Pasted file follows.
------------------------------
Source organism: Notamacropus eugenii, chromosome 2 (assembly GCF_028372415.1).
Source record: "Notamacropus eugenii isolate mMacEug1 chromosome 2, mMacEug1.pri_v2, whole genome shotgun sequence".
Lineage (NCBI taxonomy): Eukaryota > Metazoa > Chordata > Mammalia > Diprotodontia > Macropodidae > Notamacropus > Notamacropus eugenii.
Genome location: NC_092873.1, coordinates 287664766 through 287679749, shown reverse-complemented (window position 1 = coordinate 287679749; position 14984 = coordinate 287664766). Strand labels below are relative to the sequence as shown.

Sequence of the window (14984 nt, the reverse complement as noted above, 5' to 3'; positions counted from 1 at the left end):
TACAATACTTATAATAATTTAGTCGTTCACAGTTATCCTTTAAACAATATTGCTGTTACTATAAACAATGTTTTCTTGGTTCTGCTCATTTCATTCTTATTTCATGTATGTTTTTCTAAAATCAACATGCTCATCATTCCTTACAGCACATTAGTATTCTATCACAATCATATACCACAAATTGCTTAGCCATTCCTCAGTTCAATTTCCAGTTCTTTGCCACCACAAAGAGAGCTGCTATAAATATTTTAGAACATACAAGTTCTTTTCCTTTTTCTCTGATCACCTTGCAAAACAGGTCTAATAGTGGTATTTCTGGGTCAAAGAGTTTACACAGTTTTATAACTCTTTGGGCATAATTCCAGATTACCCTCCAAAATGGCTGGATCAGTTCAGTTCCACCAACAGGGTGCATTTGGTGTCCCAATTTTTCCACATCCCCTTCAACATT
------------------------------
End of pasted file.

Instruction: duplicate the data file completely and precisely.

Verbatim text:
Source organism: Notamacropus eugenii, chromosome 2 (assembly GCF_028372415.1).
Source record: "Notamacropus eugenii isolate mMacEug1 chromosome 2, mMacEug1.pri_v2, whole genome shotgun sequence".
Lineage (NCBI taxonomy): Eukaryota > Metazoa > Chordata > Mammalia > Diprotodontia > Macropodidae > Notamacropus > Notamacropus eugenii.
Genome location: NC_092873.1, coordinates 287664766 through 287679749, shown reverse-complemented (window position 1 = coordinate 287679749; position 14984 = coordinate 287664766). Strand labels below are relative to the sequence as shown.

Sequence of the window (14984 nt, the reverse complement as noted above, 5' to 3'; positions counted from 1 at the left end):
TACAATACTTATAATAATTTAGTCGTTCACAGTTATCCTTTAAACAATATTGCTGTTACTATAAACAATGTTTTCTTGGTTCTGCTCATTTCATTCTTATTTCATGTATGTTTTTCTAAAATCAACATGCTCATCATTCCTTACAGCACATTAGTATTCTATCACAATCATATACCACAAATTGCTTAGCCATTCCTCAGTTCAATTTCCAGTTCTTTGCCACCACAAAGAGAGCTGCTATAAATATTTTAGAACATACAAGTTCTTTTCCTTTTTCTCTGATCACCTTGCAAAACAGGTCTAATAGTGGTATTTCTGGGTCAAAGAGTTTACACAGTTTTATAACTCTTTGGGCATAATTCCAGATTACCCTCCAAAATGGCTGGATCAGTTCAGTTCCACCAACAGGGTGCATTTGGTGTCCCAATTTTTCCACATCCCCTTCAACATT